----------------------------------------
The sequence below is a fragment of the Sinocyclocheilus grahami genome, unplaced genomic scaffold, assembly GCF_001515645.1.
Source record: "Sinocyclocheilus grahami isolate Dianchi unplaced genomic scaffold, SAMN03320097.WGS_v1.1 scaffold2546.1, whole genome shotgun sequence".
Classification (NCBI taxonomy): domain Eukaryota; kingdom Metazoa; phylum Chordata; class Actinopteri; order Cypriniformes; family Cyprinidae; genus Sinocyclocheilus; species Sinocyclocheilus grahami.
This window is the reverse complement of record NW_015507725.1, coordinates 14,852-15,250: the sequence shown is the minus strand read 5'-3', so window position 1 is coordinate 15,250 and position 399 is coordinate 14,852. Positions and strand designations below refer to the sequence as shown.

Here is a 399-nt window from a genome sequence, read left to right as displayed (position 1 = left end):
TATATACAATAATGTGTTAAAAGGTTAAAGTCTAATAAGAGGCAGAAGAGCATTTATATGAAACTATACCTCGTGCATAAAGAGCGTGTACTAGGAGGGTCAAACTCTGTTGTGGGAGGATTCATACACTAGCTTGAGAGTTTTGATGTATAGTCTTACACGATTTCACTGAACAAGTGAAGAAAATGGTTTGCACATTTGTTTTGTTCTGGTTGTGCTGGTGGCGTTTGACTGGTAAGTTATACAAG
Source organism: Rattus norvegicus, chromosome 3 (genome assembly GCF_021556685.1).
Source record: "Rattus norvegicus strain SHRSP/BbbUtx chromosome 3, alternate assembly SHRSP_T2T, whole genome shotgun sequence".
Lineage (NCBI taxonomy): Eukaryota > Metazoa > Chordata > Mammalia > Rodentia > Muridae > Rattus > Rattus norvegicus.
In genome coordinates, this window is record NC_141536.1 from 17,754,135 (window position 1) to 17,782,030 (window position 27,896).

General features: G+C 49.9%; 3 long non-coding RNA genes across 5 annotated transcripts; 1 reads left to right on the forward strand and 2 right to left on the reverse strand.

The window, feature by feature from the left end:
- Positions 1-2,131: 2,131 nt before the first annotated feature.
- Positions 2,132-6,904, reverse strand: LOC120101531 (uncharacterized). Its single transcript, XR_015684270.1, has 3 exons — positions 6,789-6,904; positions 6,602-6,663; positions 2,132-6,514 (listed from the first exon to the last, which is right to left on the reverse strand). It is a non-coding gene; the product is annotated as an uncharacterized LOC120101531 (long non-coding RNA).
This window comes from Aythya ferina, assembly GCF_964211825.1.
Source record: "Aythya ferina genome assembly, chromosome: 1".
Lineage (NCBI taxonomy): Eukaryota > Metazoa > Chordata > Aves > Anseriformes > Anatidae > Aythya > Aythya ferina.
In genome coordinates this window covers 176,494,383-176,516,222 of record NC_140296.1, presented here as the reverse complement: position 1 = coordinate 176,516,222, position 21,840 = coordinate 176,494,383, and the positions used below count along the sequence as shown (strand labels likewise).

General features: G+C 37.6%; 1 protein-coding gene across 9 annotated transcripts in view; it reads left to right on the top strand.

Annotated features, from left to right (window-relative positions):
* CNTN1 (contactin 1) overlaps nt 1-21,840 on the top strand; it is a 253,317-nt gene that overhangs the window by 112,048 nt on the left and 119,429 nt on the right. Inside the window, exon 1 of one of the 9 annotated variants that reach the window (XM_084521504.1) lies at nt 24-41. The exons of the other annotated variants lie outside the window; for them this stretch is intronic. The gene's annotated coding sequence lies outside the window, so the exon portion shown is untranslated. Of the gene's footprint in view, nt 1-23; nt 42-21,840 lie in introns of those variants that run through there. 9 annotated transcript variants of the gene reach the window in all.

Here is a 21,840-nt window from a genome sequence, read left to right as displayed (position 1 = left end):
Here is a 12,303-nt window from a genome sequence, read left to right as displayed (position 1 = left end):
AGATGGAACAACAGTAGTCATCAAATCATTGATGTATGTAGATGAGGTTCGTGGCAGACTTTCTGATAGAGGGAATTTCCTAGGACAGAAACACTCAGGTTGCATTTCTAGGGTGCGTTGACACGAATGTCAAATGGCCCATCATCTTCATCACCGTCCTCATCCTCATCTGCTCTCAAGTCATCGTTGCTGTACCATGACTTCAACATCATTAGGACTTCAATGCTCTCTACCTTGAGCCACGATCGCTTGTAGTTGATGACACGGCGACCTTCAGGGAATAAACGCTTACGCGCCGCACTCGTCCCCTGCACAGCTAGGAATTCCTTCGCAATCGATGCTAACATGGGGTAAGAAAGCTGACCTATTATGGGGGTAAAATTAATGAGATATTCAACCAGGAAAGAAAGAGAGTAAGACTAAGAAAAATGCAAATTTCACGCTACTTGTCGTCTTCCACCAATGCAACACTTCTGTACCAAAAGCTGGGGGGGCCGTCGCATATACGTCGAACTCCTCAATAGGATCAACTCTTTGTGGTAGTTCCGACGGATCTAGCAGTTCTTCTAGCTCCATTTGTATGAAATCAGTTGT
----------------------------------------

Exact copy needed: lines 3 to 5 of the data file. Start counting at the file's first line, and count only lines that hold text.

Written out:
Classification (NCBI taxonomy): domain Eukaryota; kingdom Metazoa; phylum Chordata; class Actinopteri; order Cypriniformes; family Cyprinidae; genus Sinocyclocheilus; species Sinocyclocheilus grahami.
This window is the reverse complement of record NW_015507725.1, coordinates 14,852-15,250: the sequence shown is the minus strand read 5'-3', so window position 1 is coordinate 15,250 and position 399 is coordinate 14,852. Positions and strand designations below refer to the sequence as shown.

Here is a 399-nt window from a genome sequence, read left to right as displayed (position 1 = left end):